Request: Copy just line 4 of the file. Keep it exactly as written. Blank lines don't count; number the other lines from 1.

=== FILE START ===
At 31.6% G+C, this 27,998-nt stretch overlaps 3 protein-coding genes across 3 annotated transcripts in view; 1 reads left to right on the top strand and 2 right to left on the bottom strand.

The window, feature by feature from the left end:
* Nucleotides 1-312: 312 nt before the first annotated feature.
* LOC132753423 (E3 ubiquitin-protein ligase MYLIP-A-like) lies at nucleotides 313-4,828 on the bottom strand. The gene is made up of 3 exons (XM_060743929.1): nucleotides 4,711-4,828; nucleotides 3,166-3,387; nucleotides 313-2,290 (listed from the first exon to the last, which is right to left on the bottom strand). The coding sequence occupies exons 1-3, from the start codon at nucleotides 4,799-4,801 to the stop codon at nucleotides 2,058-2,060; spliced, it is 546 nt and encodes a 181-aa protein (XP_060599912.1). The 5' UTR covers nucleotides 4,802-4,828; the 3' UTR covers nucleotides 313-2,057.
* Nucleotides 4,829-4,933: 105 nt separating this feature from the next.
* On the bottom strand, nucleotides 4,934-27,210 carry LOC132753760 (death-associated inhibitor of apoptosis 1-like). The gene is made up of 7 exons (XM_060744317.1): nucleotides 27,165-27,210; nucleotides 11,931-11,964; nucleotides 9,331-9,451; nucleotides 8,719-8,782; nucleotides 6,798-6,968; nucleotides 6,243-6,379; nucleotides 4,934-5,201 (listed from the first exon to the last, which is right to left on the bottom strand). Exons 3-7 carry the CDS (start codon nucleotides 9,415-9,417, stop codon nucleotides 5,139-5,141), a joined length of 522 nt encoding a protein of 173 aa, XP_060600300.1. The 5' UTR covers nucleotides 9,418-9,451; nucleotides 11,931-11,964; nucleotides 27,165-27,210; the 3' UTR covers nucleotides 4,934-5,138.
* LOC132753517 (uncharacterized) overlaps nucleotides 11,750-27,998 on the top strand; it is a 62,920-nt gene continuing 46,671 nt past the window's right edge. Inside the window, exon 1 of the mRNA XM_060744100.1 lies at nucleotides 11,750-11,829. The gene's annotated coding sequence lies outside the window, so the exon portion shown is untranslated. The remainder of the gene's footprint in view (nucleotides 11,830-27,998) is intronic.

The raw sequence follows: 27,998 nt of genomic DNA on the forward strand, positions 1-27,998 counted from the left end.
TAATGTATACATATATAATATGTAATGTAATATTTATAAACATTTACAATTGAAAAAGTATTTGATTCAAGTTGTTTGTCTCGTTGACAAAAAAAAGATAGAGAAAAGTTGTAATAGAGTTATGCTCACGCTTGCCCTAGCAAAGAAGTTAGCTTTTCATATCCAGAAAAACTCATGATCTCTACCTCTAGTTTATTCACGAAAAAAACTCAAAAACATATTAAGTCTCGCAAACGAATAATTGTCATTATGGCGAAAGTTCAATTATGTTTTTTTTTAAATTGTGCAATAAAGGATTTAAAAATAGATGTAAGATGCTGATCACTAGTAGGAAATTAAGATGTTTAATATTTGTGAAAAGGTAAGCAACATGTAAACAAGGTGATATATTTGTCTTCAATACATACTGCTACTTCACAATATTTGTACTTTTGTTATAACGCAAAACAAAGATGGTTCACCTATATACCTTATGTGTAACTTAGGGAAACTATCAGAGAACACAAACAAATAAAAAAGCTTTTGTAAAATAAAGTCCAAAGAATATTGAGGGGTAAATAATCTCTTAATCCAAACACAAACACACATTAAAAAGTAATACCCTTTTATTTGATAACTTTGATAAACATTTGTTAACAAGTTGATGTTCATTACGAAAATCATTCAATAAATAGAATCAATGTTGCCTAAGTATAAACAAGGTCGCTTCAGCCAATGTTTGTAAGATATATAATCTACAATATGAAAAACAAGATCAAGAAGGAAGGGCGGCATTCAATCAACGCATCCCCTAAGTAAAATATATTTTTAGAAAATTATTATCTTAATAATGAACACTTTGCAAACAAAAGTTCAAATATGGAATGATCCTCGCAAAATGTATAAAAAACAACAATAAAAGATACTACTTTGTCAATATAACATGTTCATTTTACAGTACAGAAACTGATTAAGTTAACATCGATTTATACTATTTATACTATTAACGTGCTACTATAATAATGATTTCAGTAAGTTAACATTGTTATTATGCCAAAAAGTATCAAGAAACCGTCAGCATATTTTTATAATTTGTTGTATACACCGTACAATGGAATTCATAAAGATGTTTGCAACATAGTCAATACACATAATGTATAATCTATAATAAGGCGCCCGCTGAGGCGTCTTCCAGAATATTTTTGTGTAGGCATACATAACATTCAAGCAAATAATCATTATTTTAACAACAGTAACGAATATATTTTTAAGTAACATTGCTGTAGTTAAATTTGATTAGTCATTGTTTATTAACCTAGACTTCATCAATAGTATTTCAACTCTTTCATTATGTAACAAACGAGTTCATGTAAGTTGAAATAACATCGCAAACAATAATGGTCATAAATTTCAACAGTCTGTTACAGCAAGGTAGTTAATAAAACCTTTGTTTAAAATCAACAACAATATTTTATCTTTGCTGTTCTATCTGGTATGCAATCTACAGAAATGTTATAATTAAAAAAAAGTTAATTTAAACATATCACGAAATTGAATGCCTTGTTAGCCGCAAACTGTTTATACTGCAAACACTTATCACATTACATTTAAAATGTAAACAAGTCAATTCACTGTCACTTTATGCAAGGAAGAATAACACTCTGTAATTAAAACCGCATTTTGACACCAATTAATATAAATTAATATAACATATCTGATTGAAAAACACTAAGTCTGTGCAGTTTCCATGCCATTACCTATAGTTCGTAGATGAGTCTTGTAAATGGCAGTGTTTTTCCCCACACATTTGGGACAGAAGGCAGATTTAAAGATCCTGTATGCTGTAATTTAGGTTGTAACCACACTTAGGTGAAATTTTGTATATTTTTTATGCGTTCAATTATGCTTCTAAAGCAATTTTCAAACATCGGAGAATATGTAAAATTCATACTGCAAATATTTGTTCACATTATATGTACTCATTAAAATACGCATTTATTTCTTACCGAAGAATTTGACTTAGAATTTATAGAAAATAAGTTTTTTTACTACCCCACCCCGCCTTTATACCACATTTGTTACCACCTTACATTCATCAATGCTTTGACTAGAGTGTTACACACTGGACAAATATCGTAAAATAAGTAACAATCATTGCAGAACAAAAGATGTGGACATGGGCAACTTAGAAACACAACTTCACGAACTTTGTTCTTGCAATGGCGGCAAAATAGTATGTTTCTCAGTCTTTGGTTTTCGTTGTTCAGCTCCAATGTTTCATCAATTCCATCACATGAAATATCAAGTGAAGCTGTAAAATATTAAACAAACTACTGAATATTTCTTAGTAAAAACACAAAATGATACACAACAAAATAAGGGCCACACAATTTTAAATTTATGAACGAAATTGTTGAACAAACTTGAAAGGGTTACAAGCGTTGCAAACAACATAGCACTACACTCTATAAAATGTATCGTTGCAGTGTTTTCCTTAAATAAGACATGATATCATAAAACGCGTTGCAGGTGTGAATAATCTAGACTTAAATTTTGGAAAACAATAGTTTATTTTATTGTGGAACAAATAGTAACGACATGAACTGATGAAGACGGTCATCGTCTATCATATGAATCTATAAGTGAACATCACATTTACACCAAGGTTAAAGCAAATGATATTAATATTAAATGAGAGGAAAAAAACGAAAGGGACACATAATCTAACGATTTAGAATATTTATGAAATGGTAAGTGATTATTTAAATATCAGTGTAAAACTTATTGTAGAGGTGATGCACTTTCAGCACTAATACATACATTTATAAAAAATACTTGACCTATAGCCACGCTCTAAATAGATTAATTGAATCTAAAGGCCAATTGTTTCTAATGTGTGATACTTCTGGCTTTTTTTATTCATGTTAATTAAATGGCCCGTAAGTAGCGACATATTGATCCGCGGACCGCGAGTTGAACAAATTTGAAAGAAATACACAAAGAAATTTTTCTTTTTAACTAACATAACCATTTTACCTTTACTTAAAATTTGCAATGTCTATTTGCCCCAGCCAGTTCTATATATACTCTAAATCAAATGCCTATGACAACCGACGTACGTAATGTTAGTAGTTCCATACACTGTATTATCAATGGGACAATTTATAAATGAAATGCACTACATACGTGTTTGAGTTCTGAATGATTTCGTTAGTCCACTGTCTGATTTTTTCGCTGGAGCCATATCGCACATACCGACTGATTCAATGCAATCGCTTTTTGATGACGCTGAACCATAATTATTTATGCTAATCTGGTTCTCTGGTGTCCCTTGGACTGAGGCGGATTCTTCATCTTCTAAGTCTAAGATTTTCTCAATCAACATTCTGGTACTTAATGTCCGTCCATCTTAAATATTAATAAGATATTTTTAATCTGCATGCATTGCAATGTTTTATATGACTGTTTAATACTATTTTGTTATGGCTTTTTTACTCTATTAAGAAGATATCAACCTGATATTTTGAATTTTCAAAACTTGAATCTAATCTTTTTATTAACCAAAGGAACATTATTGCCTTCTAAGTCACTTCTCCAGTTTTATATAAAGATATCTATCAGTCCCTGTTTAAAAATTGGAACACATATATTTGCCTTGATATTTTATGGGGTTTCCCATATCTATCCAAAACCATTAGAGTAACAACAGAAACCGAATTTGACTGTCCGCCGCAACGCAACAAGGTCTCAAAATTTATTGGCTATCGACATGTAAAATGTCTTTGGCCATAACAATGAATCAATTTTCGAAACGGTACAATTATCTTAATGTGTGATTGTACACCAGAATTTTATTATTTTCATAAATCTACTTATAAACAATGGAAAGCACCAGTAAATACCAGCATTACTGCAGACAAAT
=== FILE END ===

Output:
* LOC132753423 (E3 ubiquitin-protein ligase MYLIP-A-like) lies at nucleotides 313-4,828 on the bottom strand. The gene is made up of 3 exons (XM_060743929.1): nucleotides 4,711-4,828; nucleotides 3,166-3,387; nucleotides 313-2,290 (listed from the first exon to the last, which is right to left on the bottom strand). The coding sequence occupies exons 1-3, from the start codon at nucleotides 4,799-4,801 to the stop codon at nucleotides 2,058-2,060; spliced, it is 546 nt and encodes a 181-aa protein (XP_060599912.1). The 5' UTR covers nucleotides 4,802-4,828; the 3' UTR covers nucleotides 313-2,057.